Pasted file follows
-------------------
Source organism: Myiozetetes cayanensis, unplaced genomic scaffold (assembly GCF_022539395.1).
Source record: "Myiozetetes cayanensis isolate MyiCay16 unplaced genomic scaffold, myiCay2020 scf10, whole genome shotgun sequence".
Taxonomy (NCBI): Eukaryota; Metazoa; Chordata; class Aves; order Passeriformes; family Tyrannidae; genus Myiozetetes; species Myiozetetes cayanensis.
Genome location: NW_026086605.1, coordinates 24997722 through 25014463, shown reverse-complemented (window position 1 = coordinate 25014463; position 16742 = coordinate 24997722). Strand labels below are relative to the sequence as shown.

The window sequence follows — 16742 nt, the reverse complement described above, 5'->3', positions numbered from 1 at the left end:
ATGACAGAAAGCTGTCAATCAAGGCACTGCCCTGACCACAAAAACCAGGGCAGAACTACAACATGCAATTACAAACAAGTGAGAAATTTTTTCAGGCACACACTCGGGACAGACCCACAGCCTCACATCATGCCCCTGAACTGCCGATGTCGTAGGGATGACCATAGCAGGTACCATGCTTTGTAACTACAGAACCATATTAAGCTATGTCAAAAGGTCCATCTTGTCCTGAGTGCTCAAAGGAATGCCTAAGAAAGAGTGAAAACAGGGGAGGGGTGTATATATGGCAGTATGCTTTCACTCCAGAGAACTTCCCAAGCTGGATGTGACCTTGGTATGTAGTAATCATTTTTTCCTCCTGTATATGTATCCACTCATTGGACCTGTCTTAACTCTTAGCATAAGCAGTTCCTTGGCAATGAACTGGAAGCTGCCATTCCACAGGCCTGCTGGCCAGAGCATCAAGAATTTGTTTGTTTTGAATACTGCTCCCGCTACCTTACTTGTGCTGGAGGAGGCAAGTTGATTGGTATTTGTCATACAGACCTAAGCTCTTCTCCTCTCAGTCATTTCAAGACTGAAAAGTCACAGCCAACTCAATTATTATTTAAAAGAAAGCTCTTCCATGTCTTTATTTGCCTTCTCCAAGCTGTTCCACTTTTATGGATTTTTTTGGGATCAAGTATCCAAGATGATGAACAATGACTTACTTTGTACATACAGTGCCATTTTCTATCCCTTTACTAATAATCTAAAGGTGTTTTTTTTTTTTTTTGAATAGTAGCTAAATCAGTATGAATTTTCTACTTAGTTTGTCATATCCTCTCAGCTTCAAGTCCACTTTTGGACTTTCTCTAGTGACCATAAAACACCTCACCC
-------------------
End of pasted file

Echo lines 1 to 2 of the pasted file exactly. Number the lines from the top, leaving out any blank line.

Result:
Source organism: Myiozetetes cayanensis, unplaced genomic scaffold (assembly GCF_022539395.1).
Source record: "Myiozetetes cayanensis isolate MyiCay16 unplaced genomic scaffold, myiCay2020 scf10, whole genome shotgun sequence".